Giant snake's 'unbelievable' escape after 'frightful ordeal'

A remarkable photo of the snake next to a brave woman shows the sheer size of the serpent.

A mammoth snake in Queensland has had a lucky escape after it found itself in a perilous position on top of a barbed wire fence.

The 2.7-metre long carpet python was spotted in Brisbane's southwest unable to move on the barbed wire fencing.

The RSPCA was called, with a rescue unit attending to the snake. Remarkably, they discovered the snake was uninjured and had not sustained puncture wounds. The snake was carefully retrieved and taken to the RSPCA Wildlife Hospital in Wacol before being re-released on Saturday.

The snake pictured on top of the barbed wire fence.
The giant carpet python became stuck on top of the barbed wire fence. Source: RSPCA Queensland

A remarkable photo of the snake inside the hospital shows its sheer size, easily outstretching one member of staff standing next to it.

RSPCA Queensland shared the snake's fortunate rescue to Facebook, describing it as a "frightful ordeal" for the serpent. Many online were shocked it went unharmed, while others thanked the charity for its hard work.

"Unbelievable that he wasn't injured," one person wrote.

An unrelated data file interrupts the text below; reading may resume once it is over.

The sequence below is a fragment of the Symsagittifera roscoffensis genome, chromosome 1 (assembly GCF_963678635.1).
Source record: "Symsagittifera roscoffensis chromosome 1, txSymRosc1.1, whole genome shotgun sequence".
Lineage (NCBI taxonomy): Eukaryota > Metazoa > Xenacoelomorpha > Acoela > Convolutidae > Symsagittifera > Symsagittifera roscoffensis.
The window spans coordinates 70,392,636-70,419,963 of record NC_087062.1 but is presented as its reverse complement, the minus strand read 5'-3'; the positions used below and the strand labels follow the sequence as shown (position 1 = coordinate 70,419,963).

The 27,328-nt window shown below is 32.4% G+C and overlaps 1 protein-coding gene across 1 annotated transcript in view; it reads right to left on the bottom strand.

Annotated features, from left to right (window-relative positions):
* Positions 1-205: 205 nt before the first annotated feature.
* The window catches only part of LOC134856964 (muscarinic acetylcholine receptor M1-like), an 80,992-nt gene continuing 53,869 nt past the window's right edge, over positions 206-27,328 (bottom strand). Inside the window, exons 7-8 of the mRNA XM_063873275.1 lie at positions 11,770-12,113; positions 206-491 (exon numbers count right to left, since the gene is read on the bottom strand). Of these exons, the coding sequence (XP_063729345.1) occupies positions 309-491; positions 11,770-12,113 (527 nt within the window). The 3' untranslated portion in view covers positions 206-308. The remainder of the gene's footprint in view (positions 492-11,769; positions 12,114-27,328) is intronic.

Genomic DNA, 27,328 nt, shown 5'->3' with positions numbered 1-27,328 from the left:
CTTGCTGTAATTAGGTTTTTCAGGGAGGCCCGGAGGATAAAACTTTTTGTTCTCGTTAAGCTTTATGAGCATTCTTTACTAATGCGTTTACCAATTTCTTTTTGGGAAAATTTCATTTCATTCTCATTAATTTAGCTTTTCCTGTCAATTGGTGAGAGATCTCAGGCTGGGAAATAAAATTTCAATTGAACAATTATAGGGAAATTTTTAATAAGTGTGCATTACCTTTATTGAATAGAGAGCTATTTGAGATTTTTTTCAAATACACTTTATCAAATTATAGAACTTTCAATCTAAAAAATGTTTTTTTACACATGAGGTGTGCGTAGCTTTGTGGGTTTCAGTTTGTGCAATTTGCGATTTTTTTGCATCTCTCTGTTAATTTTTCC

Others were in disbelief over how calm the worker was standing next to the carpet python.

"Hell no, that's the stuff of nightmares for me," one user said.

The giant carpet python posing next to a member of staff. Source: RSPCA Queensland
The giant carpet python posing next to a member of staff. Source: RSPCA Queensland

Barbed wire fences killing Australian wildlife

Barbed wire has proven problematic for Australian wildlife, with several species of animals struggling to see the wires.

The issue is exasperated when there is a strong food or water source nearby, animal rescuer Hannah van Alphen explained to Yahoo News Australia earlier this month.

Volunteers tackling the issue make barbed wire fences more visible with white-coloured tape or attachments.

However van Alphen said some farmers are resistant to such tactics as fences that trap animals help protect their crops.

"Some of them are aggressively confident changing their fences won’t make a difference. Sometimes I just want to bang my head into a wall when there is such resistance, when it results in such animal suffering and long, slow deaths,” she said.

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